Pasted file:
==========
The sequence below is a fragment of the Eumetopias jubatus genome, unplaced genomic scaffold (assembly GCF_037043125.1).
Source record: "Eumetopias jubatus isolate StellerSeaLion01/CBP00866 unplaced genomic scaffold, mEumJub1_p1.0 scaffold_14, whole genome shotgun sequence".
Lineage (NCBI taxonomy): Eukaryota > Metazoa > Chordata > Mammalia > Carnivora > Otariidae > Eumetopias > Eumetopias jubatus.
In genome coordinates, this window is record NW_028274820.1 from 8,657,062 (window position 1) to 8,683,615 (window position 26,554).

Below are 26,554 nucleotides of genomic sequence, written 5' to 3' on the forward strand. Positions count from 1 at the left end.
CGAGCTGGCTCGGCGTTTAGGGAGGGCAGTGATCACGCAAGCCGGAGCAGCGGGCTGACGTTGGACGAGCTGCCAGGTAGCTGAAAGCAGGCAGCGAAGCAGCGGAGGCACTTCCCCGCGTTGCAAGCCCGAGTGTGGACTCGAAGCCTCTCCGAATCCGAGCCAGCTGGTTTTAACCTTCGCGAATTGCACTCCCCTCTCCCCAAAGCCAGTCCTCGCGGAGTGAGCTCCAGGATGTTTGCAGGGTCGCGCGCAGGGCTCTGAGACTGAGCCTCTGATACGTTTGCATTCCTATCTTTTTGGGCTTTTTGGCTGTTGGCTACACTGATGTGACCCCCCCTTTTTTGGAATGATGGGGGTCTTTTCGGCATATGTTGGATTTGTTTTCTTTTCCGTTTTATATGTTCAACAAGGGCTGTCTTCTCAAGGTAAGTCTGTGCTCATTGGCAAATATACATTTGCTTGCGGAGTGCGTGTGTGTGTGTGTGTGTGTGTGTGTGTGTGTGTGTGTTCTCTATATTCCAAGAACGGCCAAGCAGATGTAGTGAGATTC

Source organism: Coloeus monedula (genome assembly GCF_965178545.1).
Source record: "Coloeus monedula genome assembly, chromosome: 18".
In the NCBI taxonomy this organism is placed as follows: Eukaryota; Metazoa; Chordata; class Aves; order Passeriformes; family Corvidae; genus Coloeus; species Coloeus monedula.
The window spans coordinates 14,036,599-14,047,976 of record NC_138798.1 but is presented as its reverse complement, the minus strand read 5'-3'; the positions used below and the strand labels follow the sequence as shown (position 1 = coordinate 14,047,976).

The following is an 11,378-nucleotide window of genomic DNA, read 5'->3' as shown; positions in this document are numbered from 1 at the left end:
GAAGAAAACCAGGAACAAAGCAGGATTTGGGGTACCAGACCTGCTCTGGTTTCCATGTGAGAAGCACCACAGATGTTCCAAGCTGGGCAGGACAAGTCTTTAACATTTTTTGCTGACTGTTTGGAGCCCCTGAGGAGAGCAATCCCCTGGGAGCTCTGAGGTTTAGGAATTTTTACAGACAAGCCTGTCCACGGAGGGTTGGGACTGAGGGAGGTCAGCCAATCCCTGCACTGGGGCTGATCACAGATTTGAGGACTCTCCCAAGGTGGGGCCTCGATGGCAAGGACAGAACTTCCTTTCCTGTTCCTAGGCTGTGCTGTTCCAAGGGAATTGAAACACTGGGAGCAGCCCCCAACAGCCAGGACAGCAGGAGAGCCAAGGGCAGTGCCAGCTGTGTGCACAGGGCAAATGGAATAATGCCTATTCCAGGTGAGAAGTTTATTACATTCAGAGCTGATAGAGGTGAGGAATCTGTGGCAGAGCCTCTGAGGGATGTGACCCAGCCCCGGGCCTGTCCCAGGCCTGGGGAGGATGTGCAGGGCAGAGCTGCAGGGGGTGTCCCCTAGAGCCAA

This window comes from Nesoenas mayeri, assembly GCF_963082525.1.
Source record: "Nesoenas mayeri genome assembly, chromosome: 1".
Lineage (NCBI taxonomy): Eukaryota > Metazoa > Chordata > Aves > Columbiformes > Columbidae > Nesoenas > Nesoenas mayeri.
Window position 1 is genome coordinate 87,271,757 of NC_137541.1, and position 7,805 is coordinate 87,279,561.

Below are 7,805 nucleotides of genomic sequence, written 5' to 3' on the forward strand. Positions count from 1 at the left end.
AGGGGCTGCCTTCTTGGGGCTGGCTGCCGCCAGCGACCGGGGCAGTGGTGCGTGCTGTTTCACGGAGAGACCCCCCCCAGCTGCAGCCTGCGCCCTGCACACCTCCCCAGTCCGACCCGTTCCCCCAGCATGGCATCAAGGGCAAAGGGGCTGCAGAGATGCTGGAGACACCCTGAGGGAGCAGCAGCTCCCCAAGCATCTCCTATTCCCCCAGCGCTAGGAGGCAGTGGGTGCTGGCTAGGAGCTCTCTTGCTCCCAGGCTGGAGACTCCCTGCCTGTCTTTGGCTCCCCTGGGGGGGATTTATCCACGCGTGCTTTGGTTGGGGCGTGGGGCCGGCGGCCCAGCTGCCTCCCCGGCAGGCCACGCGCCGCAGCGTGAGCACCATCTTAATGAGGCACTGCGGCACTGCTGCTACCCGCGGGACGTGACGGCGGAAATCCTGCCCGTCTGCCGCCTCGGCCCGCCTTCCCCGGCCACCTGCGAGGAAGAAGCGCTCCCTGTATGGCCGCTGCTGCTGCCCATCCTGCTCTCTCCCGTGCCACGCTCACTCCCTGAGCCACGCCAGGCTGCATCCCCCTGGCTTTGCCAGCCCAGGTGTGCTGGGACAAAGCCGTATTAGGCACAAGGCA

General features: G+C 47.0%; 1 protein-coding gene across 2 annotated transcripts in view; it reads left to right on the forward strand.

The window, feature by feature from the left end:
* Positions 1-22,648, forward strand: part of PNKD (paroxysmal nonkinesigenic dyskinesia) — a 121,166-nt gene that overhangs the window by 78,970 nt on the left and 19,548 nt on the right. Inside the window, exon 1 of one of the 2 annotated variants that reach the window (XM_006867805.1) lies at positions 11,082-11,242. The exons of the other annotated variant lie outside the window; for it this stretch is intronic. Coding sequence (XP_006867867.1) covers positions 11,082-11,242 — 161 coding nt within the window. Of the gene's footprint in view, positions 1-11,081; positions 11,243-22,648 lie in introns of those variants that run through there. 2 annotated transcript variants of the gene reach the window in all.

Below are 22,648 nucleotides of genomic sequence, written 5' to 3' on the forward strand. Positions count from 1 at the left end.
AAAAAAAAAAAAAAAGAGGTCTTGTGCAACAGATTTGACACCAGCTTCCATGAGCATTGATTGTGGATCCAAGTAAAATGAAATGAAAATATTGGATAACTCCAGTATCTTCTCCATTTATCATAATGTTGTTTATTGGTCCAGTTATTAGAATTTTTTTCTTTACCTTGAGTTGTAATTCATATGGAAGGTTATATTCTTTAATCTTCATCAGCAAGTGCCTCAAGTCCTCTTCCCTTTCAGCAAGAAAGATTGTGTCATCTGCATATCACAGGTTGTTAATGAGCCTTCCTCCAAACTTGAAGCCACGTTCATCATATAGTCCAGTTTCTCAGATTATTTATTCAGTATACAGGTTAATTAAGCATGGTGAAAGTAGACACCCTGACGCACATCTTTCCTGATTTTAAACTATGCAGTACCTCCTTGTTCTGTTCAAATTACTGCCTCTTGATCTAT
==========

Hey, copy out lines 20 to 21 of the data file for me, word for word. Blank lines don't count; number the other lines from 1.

The window, feature by feature from the left end:
* Positions 1-22,648, forward strand: part of PNKD (paroxysmal nonkinesigenic dyskinesia) — a 121,166-nt gene that overhangs the window by 78,970 nt on the left and 19,548 nt on the right. Inside the window, exon 1 of one of the 2 annotated variants that reach the window (XM_006867805.1) lies at positions 11,082-11,242. The exons of the other annotated variant lie outside the window; for it this stretch is intronic. Coding sequence (XP_006867867.1) covers positions 11,082-11,242 — 161 coding nt within the window. Of the gene's footprint in view, positions 1-11,081; positions 11,243-22,648 lie in introns of those variants that run through there. 2 annotated transcript variants of the gene reach the window in all.